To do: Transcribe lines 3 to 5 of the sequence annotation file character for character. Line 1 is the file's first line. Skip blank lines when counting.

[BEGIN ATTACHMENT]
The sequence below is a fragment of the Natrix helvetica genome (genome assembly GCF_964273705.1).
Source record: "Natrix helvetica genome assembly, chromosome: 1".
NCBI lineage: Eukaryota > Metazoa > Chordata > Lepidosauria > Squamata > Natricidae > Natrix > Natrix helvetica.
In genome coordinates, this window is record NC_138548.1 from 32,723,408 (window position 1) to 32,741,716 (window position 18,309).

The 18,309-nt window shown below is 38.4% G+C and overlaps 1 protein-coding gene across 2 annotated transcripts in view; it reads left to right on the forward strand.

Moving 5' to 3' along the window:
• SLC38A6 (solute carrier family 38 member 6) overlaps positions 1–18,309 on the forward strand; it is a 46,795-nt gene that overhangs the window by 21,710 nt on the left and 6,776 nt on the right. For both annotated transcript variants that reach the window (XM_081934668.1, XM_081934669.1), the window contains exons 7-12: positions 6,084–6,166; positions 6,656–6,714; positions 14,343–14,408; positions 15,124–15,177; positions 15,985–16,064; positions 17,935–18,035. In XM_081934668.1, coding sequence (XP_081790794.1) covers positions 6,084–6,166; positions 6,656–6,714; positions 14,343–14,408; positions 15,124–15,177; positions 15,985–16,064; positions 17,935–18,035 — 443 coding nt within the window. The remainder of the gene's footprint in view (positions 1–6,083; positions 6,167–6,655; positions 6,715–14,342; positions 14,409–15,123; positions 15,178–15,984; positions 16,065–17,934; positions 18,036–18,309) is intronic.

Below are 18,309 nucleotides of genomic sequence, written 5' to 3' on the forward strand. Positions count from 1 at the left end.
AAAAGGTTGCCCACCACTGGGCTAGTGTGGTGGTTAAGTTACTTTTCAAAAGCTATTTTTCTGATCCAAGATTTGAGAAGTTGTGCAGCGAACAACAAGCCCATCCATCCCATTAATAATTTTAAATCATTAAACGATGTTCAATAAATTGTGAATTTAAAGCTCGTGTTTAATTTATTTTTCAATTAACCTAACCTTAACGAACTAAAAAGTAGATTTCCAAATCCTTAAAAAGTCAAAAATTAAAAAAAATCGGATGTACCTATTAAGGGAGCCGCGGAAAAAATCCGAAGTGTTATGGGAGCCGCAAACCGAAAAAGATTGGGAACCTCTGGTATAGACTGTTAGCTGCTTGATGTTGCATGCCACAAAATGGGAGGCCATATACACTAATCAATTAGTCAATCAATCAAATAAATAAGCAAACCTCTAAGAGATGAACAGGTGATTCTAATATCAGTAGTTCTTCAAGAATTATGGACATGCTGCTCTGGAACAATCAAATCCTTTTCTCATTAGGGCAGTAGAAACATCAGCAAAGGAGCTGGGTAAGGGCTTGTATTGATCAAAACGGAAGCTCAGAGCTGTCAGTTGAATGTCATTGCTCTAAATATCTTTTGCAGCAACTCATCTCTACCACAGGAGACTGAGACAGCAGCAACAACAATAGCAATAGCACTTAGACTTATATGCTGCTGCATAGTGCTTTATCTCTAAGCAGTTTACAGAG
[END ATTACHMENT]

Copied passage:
NCBI lineage: Eukaryota > Metazoa > Chordata > Lepidosauria > Squamata > Natricidae > Natrix > Natrix helvetica.
In genome coordinates, this window is record NC_138548.1 from 32,723,408 (window position 1) to 32,741,716 (window position 18,309).

The 18,309-nt window shown below is 38.4% G+C and overlaps 1 protein-coding gene across 2 annotated transcripts in view; it reads left to right on the forward strand.